A couple weeks ago I reported on the food list for the new Minnesota Twins stadium, which looks really good. What was not on the list - and as a Minnesotan I simply assumed would be there - were Hormel hot dogs. I always felt that it would be one of the highlights of my life to be in the Hormel Row of Fame, a random honor I have never had. Apparently now I never will, since the Twins and Hormel announced this week that they have parted ways. How can this be? 

Despite this major setback, I did purchase my opening day tickets today. I'll be spending the first regular-season game in Target Field in the left field bleachers. Wow! Spring can't arrive soon enough.

Enjoy the week's news.

  • The engineer part of my brain has always liked rating systems. I'm probably one of only a handful of men alive that, as a teenager, used a rating system to decide who to date (until I met my wife, and she broke the metric). So I was excited when I read this week that CH2M HILL (an engineering company) and the University of Washington released a "Green Roads Rating System". I want to look into it more, but it sounds so far like it has a lot of potential.

Sustainability benefits include the reduction of raw materials use, water use, air emissions, wastewater emission, soil/solid emissions; optimized habitat and land use, and improved human health and safety, according to the report.

  • We have written here how small towns have undermined their own economic viability by transforming their downtowns through replacing buildings with parking lots and pedestrian-scaled streets with minor highways. Here is an analysis on a larger scale that supports the notion that, as parking goes up, employment and economic activity actually goes down.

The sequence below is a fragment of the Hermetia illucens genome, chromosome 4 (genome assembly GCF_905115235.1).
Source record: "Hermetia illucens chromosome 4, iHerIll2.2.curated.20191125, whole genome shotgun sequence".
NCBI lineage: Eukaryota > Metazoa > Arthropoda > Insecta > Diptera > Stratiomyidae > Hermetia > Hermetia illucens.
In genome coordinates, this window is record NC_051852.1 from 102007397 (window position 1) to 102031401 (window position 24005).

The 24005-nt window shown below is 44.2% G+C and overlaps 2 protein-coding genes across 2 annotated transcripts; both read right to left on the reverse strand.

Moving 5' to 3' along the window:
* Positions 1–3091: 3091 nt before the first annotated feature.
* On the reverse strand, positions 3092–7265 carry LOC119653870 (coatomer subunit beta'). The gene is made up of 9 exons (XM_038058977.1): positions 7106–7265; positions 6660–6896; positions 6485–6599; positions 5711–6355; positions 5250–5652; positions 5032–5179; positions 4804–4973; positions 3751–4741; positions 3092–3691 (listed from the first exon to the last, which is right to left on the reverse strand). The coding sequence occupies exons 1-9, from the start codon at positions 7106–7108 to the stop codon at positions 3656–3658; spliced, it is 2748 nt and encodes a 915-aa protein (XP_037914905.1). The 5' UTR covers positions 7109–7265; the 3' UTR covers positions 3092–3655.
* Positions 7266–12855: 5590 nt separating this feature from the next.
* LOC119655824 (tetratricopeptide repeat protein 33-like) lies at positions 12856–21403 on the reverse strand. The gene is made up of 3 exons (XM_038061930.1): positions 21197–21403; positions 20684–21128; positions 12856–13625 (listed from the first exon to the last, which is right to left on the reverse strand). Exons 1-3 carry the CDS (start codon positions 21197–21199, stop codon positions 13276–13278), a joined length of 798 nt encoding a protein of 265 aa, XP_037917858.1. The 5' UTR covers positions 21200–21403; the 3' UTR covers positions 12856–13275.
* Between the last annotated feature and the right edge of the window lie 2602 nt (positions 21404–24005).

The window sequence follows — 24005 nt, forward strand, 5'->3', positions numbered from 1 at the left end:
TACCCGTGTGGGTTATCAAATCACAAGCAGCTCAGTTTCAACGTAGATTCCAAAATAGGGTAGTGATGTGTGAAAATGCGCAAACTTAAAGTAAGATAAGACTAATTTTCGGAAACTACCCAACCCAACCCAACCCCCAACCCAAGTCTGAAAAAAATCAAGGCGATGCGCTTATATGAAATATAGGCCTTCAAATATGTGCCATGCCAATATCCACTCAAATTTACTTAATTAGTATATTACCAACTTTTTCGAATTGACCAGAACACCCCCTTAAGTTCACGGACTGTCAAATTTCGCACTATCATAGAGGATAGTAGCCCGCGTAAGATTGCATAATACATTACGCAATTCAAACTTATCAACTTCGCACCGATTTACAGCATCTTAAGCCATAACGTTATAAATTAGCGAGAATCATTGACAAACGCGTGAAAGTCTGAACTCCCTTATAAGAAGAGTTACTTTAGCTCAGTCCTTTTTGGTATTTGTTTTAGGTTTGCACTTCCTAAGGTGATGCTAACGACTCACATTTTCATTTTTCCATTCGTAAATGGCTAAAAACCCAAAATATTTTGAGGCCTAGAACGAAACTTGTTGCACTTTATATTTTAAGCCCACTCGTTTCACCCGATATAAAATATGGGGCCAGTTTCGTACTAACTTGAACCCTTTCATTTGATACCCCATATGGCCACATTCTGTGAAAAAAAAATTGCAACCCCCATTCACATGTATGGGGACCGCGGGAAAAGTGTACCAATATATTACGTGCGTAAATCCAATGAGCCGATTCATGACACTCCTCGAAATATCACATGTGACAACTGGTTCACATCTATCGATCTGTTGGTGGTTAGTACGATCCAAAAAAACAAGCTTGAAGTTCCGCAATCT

But many experts fear that a surge in municipal bankruptcy filings is unavoidable. "The day of reckoning is coming," says Michael Pagano, dean of the University of Illinois at Chicago's College of Urban Planning and Public Affairs.

  • At Strong Towns we are all about improving towns and neighborhoods through better design. Here is one unique, and seemingly effective, way to improve the necessary boundary between pedestrian space and automobiles - the virtual wall. It is a laser that creates a visual boundary in the travel lane protecting the crosswalk. Love the concept.

  • My hometown recently voted, as are thousands of small towns across the country, to delay maintenance of infrastructure as a cost savings measure. This move would appear only slightly less absurd in this case if the city were not moving full speed ahead with the multi-million dollar College Drive expansion project (which, despite not doing anything for the city's economic growth is still their top priority). Without any possibility of affording the maintenance of their current infrastructure, most cities never stop to question if their development pattern is perhaps not efficient. They simply charge ahead with more, digging their hole deeper.....and now delaying maintenance on top of it.
  • I'm fascinated with Intelligent Transportation Systems. I can't wait to see what the world will be like twenty years from now, especially if we are forced to innovate more during the intervening years.

Simply providing real-time traffic information could boost the economy, according to the Information Technology and Innovation Foundation. Deploying such a system would cost $1.2 billion, but it would deliver $30.2 billion in economic returns over 10 years in terms to mobility, safety and environmental savings.

  • I'm going to end how I started today, mostly because this hot dog thing is a big deal to me. And lest you think it is simply me, you should check out The Daily Something (great play by play of what it is like to be one of the 30,000+ Twins fans not in the ROF), or you can try this Twins fan profile from Scoreboard Gourmet (they have the timeless lyrics) or you can read the Twins Geek as he recalls his favorite ROF moment. I can't believe that apparently the only audio remaining of this timeless classic is from this guy I found on YouTube. He sings for us all now.